In all my years of practice in the courts, it’s always struck me as ironic that the word ‘justice’ is rarely spoken by judges or lawyers. I suspect it’s because those taking part know full well that the outcome of any court proceeding has very little to do with justice, but far more reliant on what can be proved or not proved.

If a court is presented with an alleged example of contempt in a particular case, it has no benchmark against which to judge either the extent or effect of the alleged contempt beyond its own subjective opinion. Its decision might seemingly appear justified at the time, but with the passage of time, and the development of the law, either through other cases or legislation, the law evolves. At one time, homosexuality was a criminal offense but the idea that it would be regarded the same way today is risible; dare I say contemptible.

My experience has also taught me a mantra that pervades my professional life. There is a fundamental law of human nature which states that every human relationship, bar none, is an exercise in control. Successful relationships share control because they want to, and less successful relationships because they have to.

That law of nature can be applied to every player noted above; each of them in a struggle for control or power over the other; each of them deploying all the tools at their disposal in their efforts to impose or resist control.

On the face of it, Craig Murray had the least control over any other actor; which goes some way to explain his current accommodation.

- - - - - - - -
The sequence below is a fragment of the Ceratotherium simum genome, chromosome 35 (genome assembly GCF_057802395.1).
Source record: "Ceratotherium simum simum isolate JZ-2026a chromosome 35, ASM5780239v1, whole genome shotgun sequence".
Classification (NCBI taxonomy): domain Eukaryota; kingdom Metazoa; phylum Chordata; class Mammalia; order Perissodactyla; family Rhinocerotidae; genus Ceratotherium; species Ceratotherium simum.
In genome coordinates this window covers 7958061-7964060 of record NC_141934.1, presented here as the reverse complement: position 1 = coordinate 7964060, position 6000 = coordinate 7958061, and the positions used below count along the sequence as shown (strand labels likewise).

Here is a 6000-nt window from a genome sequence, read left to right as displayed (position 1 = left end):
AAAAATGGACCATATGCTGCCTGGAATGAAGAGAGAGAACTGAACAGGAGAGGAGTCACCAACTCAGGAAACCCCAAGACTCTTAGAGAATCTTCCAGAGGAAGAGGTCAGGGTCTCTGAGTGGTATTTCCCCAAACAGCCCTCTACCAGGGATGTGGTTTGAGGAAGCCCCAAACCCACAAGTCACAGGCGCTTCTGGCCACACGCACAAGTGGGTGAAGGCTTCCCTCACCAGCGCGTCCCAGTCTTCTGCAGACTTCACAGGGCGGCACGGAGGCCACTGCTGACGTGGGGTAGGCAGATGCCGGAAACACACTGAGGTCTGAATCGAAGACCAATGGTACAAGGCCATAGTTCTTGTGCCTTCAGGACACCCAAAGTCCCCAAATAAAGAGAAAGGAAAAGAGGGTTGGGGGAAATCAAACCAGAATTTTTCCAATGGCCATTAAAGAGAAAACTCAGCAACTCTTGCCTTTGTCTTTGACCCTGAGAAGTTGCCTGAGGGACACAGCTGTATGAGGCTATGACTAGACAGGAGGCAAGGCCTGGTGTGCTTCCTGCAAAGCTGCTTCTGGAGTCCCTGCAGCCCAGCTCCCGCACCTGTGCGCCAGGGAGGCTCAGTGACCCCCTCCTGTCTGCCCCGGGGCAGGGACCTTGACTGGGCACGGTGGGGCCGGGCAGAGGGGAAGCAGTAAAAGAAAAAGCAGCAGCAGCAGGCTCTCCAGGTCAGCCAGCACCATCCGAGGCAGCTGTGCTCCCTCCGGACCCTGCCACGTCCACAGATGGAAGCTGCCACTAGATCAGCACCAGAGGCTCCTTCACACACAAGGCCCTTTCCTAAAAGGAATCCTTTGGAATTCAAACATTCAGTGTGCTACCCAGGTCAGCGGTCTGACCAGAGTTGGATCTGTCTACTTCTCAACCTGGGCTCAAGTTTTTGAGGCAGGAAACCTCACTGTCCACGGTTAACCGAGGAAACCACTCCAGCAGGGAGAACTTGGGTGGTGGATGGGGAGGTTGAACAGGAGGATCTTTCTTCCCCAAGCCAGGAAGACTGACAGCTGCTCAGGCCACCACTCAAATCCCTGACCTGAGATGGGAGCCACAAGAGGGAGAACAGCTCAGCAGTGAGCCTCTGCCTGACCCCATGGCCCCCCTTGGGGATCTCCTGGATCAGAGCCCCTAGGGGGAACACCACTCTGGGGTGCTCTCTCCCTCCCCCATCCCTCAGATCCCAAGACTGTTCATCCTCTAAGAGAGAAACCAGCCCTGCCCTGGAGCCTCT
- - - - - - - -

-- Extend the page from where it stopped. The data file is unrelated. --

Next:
However, the real power of people like Craig Murray is their ability to make us think; think about the world we live in, our roles in it, and the kind of society we would like to shape and develop. Fortunately, we’re not yet in a Dystopia that has the power to control our minds.

Craig Murray towers above all those who sought to bring him down. He has demonstrated to me in this sorry affair more than anyone else the real meaning of Justice. Too often we equate power with justice. The two however can only be linked by the application of principle, integrity and honour, all of which are sadly in short supply in Scotland these days among those who seek to control our lives.

I sincerely hope Mr Murray makes enough of us think about who has control in Scotland. Who has power, who is worthy of holding it and who controls the powerful?

Graham A Fordyce

MY COMMENTS

I am grateful to Graham for giving me permission to reproduce his article which was originally published by the Craig Murray Justice Committee. Craig has been disgracefully victimised and articles like this require the widest audience.

I am, as always

Yours for Scotland

BEAT THE CENSORS

Unfortunately a number of pro Indy sites have turned out to be merely pro SNP sites and have blocked a number of bloggers, including myself. We have managed to frustrate these efforts to close us down through our readers sharing our articles and building our audience. In addition many have taken out free direct subscriptions. I very much appreciate this support.

Free Subscriptions

Are available on the Home and Blog pages of this website. By taking out a subscription you will receive notification of all future posts. You will be most welcome.

75 thoughts on “THE IMPORTANCE OF MURRAY

  1. This type of behaviour is symptomatic of the process of the death of democracy. Victimise, intimidate, reduce judicial independence, limit free speech, use a bogeyman – retain power. Putin and Orban must be proud.

    You still have the vote in those countries but it no longer means anything.

    Wither Scotland ?

    Liked by 23 people

    1. No need to mention Putin or Orban. British rulers are past masters at quelling decent, rigging courts, abolishing jury trials, murdering unarmed civilians, suppressing free speech, gerrymandering elections, jailing political activists, interning without trial and gunning down peaceful civil rights protestors. Putin and Orban could well learn a few things from the Brits.

      Liked by 8 people